|The Bến Thành – Suối Tiên metro line in HCM City. VNA/VNS Photo Tiến Lực|
HCM CITY — HCM City authorities has called on local and foreign investors to invest in the city’s infrastructure.
The growing metropolitan area with 13 million inhabitants is facing problems caused by rapid urban development and struggling with climate-related problems, Lê Thanh Phong, head of the Investment and Trade Promotion Centre’s investment promotion division, said.
"The demand for urban infrastructure is forecast to grow as a result of the rapid urbanisation," he told the Infrastructure Vietnam Summit that wrapped up on July 26 in HCM City.
“Traffic problems and flooding have hindered social and economic development.”
The city is soliciting investment of US$53 billion in 210 projects, mostly in infrastructure, according to the official.
The city requires $42 billion for 85 transport infrastructure projects, including 55 roads and bridges, seven in waterway transport, eight in railways, and 15 road works.
It also needs $4.9 billion for 36 urban technical infrastructure projects, including drainage systems and wastewater treatment plants.
It plans to develop a satellite city in each of the four directions to help reduce the population pressure and stress on infrastructure in the city centre.
Nguyễn Quốc Hiển, director of the project preparation investment unit under the Management Authority for Urban Railways, said as a metro and an economic hub HCM City urgently needed to build an urban railway system.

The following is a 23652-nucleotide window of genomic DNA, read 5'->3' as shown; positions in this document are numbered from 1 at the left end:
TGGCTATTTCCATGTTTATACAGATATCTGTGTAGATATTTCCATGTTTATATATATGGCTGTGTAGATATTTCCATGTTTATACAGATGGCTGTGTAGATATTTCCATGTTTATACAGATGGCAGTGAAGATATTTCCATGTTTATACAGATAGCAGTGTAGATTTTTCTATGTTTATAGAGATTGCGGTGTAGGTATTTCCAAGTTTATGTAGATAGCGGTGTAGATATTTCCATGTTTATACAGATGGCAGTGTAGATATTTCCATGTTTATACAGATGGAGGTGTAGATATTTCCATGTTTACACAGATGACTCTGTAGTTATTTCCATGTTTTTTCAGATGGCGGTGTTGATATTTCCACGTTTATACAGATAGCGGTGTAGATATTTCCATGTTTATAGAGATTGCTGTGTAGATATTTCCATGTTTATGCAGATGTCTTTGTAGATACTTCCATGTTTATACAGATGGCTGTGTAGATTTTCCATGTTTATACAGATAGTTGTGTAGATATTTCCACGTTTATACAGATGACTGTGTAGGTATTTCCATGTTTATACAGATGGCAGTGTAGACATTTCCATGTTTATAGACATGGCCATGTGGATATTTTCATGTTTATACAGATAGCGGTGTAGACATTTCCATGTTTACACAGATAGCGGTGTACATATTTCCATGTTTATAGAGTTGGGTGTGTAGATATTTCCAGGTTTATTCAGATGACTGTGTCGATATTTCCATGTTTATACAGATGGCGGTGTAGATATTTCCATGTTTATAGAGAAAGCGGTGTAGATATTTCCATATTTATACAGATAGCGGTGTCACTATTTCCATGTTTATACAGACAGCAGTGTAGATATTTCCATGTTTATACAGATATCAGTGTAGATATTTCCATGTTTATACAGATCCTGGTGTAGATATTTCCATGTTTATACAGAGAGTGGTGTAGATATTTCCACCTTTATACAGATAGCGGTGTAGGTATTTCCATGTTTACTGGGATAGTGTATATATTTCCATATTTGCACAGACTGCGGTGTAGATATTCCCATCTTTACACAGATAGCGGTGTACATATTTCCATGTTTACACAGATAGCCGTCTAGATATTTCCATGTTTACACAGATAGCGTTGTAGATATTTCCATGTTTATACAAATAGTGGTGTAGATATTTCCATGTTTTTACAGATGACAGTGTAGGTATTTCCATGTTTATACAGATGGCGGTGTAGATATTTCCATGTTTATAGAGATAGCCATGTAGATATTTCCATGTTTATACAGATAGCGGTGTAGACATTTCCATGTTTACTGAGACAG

Under a master plan approved by the Government, the city would develop an urban railway system with a total length of 220 km at a cost of $26 billion, including eight metro lines, one tramway line and two monorail lines, he said.
“The 220km urban railway system is modest compared to the city’s rapid economic growth and urbanisation.”
"Three of the metro lines have received funding commitments but they account for only 10 per cent of the total cost and the remaining 90 per cent investment has yet to be tied up," he said.
Trần Duy Bình, director of KPMG Legal Limited, said lengthy procedures and multiple approvals were among the key irritants faced by foreign investors coming to the country.
It was also difficult and time-consuming to find an appropriate local partner, he added.
As of last month investors from 106 countries and territories had invested more than $45 billion in numerous sectors in the city. —VNS